Ozone Days’ offer warnings on environment

Keeping cool isn’t the only thing a person needs to be concerned about during hot summer days -keeping the environment safe is still a top priority for cities worldwide.

That concern is in part what sparked June 18’s Ozone Action Day, when the Toledo Metropolitan Area Council of Governments asks the public to do a number of things to keep the emission of harmful vapors in the atmosphere to a minimum [see factbox].

Particpation in Ozone Action Days is essential, said Stephanie Rizor, project manager for Share A Ride, a Council of Governments program to promote carpooling in northwest Ohiol.

“These alerted days are designed to help reduce ozone levels on days that are conducive for elevated ozone levels,” Rizor said.

“The more people cooperate and participate the better it is for our environment,” Rizor said.

The city of Toledo’s Department of Environmental Services monitors ozone levels in the region and decides when to implement Ozone Action Days.

“Ozone Action Days are typical when the temperature reaches about 90 degrees and higher, with little to no wind,” Rizor said.

“The reason high temperatures go hand in hand with Ozone Action Days is because when fumes enter the atmosphere under intense sunlight the vapors can actually begin to cook,” Rizor said.

Adam Newsom, a city employee and University junior, has no problem complying with the suggested guidelines.

“It’s actually great for me when there is an Ozone Action Day, I don’t have to mow any lawns or paint anything,” Newsom said.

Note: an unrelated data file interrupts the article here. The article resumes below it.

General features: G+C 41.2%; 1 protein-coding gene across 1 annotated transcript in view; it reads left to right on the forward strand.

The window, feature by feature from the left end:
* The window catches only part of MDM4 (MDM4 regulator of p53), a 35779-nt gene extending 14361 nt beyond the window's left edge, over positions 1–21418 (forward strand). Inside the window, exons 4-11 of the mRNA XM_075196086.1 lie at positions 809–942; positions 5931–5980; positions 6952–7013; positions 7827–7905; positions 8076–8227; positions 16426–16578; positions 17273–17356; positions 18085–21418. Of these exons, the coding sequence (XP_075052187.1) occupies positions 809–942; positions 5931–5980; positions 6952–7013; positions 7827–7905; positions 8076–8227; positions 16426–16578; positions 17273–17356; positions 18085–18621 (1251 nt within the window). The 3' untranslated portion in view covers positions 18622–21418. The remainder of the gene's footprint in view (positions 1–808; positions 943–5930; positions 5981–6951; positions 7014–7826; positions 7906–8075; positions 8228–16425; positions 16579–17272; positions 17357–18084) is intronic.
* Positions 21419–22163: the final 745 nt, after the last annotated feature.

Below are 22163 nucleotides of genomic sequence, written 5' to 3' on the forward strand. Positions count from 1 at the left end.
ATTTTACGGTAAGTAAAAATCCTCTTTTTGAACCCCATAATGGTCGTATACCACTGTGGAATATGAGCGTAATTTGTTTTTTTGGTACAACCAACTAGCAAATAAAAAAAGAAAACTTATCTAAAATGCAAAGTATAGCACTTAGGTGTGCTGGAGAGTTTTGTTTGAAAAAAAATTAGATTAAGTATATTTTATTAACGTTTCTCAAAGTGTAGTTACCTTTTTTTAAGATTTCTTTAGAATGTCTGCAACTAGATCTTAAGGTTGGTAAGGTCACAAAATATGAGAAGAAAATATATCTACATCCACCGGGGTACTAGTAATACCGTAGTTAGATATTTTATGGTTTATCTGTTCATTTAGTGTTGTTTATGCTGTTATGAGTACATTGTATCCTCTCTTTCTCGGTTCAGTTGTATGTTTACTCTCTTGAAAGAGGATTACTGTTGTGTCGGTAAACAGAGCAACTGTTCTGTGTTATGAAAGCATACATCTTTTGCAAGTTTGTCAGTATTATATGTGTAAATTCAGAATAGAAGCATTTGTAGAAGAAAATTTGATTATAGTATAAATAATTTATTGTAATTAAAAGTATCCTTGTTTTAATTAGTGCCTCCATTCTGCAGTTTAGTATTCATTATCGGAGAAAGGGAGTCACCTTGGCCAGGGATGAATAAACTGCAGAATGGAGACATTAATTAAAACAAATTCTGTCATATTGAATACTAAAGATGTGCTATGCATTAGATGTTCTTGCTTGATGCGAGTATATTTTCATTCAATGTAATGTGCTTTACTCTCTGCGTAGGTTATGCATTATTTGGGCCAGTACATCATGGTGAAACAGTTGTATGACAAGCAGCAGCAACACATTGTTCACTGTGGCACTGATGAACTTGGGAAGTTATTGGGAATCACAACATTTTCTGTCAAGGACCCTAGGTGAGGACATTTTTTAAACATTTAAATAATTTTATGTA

“It gives me a break from my work and at the same time the city, as well as myself, gets to do its part to help the environment,” Newsom said.

The Toledo Area Regional Transit Authority, which runs the bus system in the Toledo area, also gives out free rides on Ozone Action Days.

“It’s a great way to help the environment while saving gas and money,” said Steve Atkinson, director of marketing for TARTA. “Public transportation is a lot better to use than all the cars driving on the road, it produces less green house gases.”

TARTA doesn’t run in Bowling Green but it does run through nine communities in the Toledo Metro area.

“TARTA can’t run extra routes on Ozone Action Days because of our funding,” Atkinson said.

“We’re funded locally by a levy and we also receive funding through state and federal levels,” Atkinson said.

So far, TARTA’s free rides have had a positive response from the community.

“We find we have a 15 to 25 percent increase in riders on Ozone Action Days depending on the day of the week,” Atkinson said.

The city also believes they have received a positive response in participation.

“It’s hard to tell who actually follows the Ozone Action Day guidelines because its such a hard thing to quantify but, we have found that when we’ve asked numerous people if they’ve been participating they say they have,” Rizor said.

“We’ve also found that since the program has started emission levels have yet to increase,” Rizor said.

Rizor thinks it’s important for people to know Ozone Action Days aren’t the only days to help the environment by preventing emissions.

“We do encourage everyone to follow these guidelines on a daily basis, it’s just especially essential on those days when the city puts out an alert,” Rizor said.

Citizens can be alerted of an Ozone Action Day by watching the local news, listening to the radio or checking online at www.tmacog.org.